The Asia-Pacific Journal: Japan Focus Newsletter
Newsletter No. 9. 2014    

March 3, 2014    
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In This Issue

Noam Chomsky
Interviewed by
David McNeill


In this issue a series of articles revisits the question of Japan's place in Asia in light of the history of colonialism and war from the 19th century through the Asia-Pacific War and the continuing legacy of historical memory controversies that have led to rising tensions not only between Japan and China and between Japan and South Korea, but also involving the Abe administration and Washington.

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Tessa Morris-Suzuki
Addressing Japan's 'Comfort Women' Issue from an Academic Standpoint  
On 4 August 1993, Japan's Chief Cabinet Secretary Kōno Yōhei issued an official declaration on the issue of the so-called 'comfort women' - women recruited to work in a large network of brothels operated by the Japanese military during the Asia-Pacific War, where many suffered terrible sexual and other physical and mental abuse, and many died. Since that time, the Kōno Declaration has been a target of the Japanese political right, who insist that it dishonored Japan's dignity. In 2007, during the first Abe administration, the cabinet issued a 'decision' (kakugi kettei) which partially retracted the Kōno Declaration, denying that Japanese military or government officials had been personally involved in forcible recruitment of 'comfort women'.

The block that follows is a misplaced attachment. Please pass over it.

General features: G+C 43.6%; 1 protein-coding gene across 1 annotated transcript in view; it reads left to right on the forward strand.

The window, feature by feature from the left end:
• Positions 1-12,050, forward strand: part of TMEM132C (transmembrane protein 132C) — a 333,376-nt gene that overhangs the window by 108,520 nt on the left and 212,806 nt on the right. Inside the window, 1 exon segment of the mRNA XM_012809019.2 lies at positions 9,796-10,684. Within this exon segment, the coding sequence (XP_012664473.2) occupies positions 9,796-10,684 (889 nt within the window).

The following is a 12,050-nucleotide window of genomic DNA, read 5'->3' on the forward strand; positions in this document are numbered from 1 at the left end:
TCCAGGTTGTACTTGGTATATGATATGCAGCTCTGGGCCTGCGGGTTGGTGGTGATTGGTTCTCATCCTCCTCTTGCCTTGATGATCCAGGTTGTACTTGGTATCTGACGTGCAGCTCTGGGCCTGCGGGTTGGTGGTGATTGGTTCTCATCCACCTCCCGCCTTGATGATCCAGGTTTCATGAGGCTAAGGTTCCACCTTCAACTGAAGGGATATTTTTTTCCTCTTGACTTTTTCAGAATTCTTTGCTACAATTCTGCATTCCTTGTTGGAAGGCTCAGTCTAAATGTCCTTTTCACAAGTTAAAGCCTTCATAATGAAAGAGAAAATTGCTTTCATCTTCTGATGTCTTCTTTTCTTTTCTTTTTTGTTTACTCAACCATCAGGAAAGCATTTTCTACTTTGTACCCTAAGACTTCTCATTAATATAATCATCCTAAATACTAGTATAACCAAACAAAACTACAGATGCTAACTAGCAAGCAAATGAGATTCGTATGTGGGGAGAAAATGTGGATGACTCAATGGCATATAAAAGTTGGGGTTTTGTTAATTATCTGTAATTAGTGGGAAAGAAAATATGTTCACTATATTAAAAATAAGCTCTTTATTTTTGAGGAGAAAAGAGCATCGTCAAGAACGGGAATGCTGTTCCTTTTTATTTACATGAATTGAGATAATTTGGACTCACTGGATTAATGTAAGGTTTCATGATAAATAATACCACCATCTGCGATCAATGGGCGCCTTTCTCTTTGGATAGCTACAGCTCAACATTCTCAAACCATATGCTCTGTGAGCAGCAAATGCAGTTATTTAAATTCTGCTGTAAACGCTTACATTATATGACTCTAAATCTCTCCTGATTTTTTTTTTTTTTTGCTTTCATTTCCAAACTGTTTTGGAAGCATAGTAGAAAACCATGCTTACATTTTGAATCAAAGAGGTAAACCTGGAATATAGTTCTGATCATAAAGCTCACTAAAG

The history of the 'comfort women' is not an issue of 'Japanese-versus-Koreans'. It is an issue of human rights and human dignity whose implications extend throughout East Asia and beyond. This article outlines a plan for how the Japanese government could promote academic research on the history of the 'comfort women' issue, and communicate that history to the public in line with the promises of the Kōno Declaration.

Tessa Morris-Suzuki is Professor of Japanese History in the Division of Pacific and Asian History, College of Asia and the Pacific, Australian National University, and a Japan Focus associate. Her most recent book is Exodus to North Korea: Shadows from Japan's Cold War.  
Mizuno Naoki